Giant John

Giant John

by Arnold Lobel
     
 

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John is a friendly giant who lives among musical fairies. But the time comes when he must venture out into the world to get a job. Soon, he befriends a king and queen who ask him to stay and work for their family. Through his adventures, Giant John learns what it means to care about people and for them to care about him.

This heart-warming tale of friendship is

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Overview

John is a friendly giant who lives among musical fairies. But the time comes when he must venture out into the world to get a job. Soon, he befriends a king and queen who ask him to stay and work for their family. Through his adventures, Giant John learns what it means to care about people and for them to care about him.

This heart-warming tale of friendship is as fresh today as it was when originally published in 1964. The child-friendly illustrations, complete with the detailed, crosshatching lines, reveal Arnold Lobel's great talent as an artist and, most of all, as a storyteller.

Editorial Reviews

Children's Literature - Ken Marantz and Sylvia Marantz
Burleigh sets his historic tale at a dramatic, emotional time. Abraham Lincoln has been assassinated, and Luke and his father are riding in a buggy through the night to meet the funeral train as it passes through town. The father and son join the many people who have lit bonfires and are waiting. As the train approaches, torches are lit. Luke feels the ground tremble. He sees tears on his father's cheeks. The train passes. When it is all over, Luke remembers it all as he falls asleep in the buggy on his father's shoulder. Minor's gouache and watercolor, detailed, naturalistic, double-page paintings in muted colors convey the somber emotions of the occasion. The several views of the funeral train's locomotive with its flags and flowers supply an impressive visual continuity as it appears along the route. The portraits of Luke enhance the solemnity. The end pages reproduce the flags that were encountered along the way. There is a map, copious notes, and additional facts, which help put the story into historic context. Reviewer: Ken Marantz and Sylvia Marantz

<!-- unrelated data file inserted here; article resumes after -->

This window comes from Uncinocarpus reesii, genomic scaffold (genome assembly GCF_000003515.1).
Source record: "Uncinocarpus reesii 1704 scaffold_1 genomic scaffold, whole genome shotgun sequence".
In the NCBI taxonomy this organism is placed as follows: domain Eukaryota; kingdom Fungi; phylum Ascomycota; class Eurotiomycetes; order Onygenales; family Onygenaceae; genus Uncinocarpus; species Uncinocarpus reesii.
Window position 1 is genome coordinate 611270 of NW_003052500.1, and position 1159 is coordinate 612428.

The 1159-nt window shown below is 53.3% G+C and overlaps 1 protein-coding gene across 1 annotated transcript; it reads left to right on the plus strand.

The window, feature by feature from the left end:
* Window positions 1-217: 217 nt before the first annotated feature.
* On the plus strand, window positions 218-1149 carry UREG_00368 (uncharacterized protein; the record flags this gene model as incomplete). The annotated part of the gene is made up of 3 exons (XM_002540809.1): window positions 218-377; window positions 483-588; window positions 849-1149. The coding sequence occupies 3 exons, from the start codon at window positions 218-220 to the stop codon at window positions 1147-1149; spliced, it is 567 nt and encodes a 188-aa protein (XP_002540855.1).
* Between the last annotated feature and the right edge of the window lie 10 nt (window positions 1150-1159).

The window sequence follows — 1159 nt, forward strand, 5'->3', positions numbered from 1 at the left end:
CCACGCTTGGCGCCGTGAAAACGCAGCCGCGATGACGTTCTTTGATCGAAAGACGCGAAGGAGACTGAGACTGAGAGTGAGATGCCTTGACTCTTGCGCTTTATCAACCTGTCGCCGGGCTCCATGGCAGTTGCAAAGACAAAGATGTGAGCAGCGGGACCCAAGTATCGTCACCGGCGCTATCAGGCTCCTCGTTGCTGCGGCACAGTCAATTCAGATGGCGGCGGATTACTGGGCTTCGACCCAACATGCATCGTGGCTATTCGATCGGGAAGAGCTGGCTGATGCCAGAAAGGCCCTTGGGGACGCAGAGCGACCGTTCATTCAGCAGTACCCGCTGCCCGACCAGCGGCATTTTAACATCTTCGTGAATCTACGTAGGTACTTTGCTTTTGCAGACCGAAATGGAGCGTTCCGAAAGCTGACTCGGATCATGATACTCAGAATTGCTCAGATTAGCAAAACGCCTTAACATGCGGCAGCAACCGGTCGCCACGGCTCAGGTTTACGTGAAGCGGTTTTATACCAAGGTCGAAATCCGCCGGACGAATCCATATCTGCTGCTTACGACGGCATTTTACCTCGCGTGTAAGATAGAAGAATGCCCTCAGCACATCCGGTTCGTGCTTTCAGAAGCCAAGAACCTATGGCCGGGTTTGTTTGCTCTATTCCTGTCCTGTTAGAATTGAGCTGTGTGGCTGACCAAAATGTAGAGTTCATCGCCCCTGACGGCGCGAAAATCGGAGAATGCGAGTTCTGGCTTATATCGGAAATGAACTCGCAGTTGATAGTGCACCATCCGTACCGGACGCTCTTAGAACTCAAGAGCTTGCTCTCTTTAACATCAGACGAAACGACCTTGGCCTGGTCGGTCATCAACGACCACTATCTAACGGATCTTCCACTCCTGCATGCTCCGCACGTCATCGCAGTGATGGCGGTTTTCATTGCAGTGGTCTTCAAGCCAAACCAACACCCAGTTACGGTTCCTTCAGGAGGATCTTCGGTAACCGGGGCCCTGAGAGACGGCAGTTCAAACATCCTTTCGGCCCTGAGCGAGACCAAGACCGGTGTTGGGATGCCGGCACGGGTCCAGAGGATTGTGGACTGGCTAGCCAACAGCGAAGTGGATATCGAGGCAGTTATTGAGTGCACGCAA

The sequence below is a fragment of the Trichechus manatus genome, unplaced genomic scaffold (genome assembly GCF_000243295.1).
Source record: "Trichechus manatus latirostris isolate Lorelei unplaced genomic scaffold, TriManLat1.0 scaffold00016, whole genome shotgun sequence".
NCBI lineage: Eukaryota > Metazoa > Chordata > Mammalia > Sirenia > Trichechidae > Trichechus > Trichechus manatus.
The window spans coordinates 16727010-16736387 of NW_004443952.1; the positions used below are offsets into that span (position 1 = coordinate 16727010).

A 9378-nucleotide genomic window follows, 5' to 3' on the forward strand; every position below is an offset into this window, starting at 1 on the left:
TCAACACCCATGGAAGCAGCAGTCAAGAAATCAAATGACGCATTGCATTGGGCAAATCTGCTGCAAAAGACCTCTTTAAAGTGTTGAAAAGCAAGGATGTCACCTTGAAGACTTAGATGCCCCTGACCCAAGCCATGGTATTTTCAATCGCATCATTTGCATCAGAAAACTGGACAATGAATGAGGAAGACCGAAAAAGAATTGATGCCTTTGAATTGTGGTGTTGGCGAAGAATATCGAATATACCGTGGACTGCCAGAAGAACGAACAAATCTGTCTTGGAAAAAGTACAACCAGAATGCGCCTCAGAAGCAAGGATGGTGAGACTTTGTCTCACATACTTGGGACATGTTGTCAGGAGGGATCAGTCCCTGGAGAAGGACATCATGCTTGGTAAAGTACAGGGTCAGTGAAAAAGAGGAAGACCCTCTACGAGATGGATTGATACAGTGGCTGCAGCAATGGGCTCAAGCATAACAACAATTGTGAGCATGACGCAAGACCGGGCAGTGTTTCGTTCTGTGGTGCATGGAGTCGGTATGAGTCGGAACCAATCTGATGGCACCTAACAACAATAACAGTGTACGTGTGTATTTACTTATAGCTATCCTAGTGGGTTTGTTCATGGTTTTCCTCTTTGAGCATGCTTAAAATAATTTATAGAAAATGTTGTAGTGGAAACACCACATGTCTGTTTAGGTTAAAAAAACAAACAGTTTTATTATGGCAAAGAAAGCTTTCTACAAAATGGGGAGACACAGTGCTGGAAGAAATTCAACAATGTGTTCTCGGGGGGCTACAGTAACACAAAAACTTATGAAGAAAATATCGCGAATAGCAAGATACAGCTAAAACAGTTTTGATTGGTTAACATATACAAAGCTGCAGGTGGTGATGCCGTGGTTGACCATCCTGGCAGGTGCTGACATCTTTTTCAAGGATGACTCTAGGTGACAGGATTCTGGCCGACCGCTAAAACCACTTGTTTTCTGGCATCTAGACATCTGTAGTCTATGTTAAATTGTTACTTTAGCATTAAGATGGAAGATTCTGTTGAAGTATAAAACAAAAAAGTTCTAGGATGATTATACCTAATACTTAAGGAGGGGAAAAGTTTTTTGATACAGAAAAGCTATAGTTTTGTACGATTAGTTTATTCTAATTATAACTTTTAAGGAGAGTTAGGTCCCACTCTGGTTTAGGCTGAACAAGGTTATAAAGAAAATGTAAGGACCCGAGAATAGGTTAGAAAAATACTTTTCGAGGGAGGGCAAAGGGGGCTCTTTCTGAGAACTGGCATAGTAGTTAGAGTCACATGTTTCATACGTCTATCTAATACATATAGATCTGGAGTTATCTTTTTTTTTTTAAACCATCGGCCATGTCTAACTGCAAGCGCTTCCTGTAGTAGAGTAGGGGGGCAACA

School Library Journal

Gr 1-4

Following Lincoln's death, his body was taken back to Illinois for burial. Burleigh focuses on one boy's perceptions as he and his father travel through the night by horse-drawn carriage to see the funeral train pass. Full-spread images capture the cool night and the hot bonfires, the solemnity of the locals, and the grandness of the train. Both artist and writer researched the trains, engines, and events surrounding Lincoln's final journey; they use an original image of the paper flags waved at mourning processions for endpapers and offer more information and additional resources on the title-page verso. Minor's gouache watercolors capture the prairie as well as multiple perspectives of the train, while Burleigh's prose is almost poetic: "Past speeches and silence. Past black drapes, heaped roses, archways of green leaves, and the sound of muffled drums." The result is sensuous with sounds, sights, and the emotion of the event. Lincoln is ennobled in this historical picture book.-Janet S. Thompson, Chicago Public Library

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Product Details

ISBN-13:
9780060229467
Publisher:
HarperCollins Publishers
Publication date:
10/01/1987
Pages:
32
Product dimensions:
8.66(w) x 11.02(h) x (d)
Age Range:
5 - 8 Years

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